Our air will eventually move back toward the equator, creating a continuous cycle of flow, called the Hadley cells. They’re very efficient at spreading temperature across the planet, which is why deserts remain quite hot, even though they receive less radiation than the equator.
This pattern of circulation is repeated again, for another band of wet air around 60 degrees, and dry air at the poles. This makes for three regions of air movement in each hemisphere, which define seven major climatic zones. !
These other cells are also caused by the flow of warm air toward the poles, though are more like eddies, than the Hadley cells. They are a good bit weaker as well, which creates less intense rain, and less uniform temperatures in the upper latitudes.
A good first step then, is to take your map, and draw lines of latitude at and between the 0, 30, 60 and 90 degree marks. (What projection you’re using can matter a lot in precisely how these would be drawn, but let’s not get too technical here.)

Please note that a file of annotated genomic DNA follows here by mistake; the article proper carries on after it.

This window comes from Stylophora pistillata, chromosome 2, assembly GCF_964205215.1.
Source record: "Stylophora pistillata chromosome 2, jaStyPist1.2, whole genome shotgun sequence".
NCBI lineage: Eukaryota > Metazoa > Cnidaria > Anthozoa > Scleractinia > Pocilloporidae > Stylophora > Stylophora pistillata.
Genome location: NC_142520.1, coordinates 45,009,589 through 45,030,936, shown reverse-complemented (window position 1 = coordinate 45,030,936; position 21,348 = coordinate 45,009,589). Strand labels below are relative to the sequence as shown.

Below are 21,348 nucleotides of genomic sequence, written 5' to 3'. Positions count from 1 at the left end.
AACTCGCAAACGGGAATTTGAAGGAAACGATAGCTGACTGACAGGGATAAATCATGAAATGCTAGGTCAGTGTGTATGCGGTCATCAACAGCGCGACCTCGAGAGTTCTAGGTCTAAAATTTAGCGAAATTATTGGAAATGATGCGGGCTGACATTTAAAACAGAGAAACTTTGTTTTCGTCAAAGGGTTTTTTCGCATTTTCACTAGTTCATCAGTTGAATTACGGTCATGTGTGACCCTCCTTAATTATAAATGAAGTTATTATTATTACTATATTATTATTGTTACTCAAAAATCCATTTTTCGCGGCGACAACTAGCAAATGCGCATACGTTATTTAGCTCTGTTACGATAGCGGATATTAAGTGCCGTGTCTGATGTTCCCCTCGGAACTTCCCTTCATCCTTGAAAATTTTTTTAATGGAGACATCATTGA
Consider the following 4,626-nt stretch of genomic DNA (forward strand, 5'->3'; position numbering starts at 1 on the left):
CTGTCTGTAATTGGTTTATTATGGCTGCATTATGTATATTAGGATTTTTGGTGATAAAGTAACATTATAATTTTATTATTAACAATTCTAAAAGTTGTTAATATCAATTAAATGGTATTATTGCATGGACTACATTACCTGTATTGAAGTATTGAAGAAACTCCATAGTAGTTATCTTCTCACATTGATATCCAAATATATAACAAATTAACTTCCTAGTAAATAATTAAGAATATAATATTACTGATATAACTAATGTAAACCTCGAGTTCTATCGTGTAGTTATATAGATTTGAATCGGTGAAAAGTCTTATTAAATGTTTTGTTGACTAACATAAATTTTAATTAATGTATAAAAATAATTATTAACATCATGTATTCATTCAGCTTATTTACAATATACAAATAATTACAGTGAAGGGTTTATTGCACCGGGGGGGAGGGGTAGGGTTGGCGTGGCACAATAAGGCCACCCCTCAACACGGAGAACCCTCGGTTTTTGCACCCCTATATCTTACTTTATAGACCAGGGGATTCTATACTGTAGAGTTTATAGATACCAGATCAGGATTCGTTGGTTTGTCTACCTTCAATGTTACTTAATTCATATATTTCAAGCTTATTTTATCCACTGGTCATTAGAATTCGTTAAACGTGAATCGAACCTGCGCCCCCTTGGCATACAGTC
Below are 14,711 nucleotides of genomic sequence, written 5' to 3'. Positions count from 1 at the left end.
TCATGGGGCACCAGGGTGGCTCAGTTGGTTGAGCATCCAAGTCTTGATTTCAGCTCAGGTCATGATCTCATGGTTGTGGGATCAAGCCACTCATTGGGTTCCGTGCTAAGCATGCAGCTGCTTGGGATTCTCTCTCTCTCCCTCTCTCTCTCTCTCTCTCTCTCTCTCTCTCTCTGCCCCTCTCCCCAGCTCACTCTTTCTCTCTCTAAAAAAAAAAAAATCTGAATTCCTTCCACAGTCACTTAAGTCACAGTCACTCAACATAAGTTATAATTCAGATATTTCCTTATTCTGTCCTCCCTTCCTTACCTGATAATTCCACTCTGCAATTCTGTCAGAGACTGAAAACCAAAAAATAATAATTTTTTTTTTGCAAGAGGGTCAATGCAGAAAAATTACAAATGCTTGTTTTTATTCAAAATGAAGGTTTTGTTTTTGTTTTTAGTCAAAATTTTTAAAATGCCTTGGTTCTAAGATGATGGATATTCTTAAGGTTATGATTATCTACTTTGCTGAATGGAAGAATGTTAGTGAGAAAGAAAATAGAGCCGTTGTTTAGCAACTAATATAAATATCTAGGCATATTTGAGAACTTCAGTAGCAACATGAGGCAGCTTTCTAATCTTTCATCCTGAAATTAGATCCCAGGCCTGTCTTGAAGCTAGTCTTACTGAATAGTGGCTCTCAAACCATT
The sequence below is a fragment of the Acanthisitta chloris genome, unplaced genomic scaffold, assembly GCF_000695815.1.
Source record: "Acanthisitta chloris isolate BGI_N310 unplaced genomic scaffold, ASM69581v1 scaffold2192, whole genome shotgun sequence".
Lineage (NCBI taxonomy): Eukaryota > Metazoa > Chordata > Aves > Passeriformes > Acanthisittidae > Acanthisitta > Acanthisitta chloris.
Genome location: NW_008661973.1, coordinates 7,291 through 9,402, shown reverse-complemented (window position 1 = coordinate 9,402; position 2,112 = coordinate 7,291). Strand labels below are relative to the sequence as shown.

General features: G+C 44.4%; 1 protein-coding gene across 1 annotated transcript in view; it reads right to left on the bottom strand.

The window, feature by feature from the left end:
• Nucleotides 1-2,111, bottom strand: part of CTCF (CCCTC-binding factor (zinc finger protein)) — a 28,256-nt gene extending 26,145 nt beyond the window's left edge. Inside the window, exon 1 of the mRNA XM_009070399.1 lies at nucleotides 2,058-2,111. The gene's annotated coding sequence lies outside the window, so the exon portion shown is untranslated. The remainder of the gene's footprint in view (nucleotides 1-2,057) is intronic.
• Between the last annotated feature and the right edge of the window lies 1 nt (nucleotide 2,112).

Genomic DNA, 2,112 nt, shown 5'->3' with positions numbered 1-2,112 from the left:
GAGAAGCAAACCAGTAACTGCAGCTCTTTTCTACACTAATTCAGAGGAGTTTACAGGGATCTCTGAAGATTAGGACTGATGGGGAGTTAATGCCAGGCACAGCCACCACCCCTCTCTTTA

This produces the very bare bones of some climactic zones: what could be tropics, and desert, and temperate regions of one kind or another. And all this can change based on later patterns.
Will there always be six circulation cells? Will they always end on the same latitudes? No, it turns out. The size of the Hadley cells depends on the radius of the planet and its rotation speed. Cells can only get so large, and wind speeds get so high, before they will break up into smaller ones. So a larger planet may demand more cells.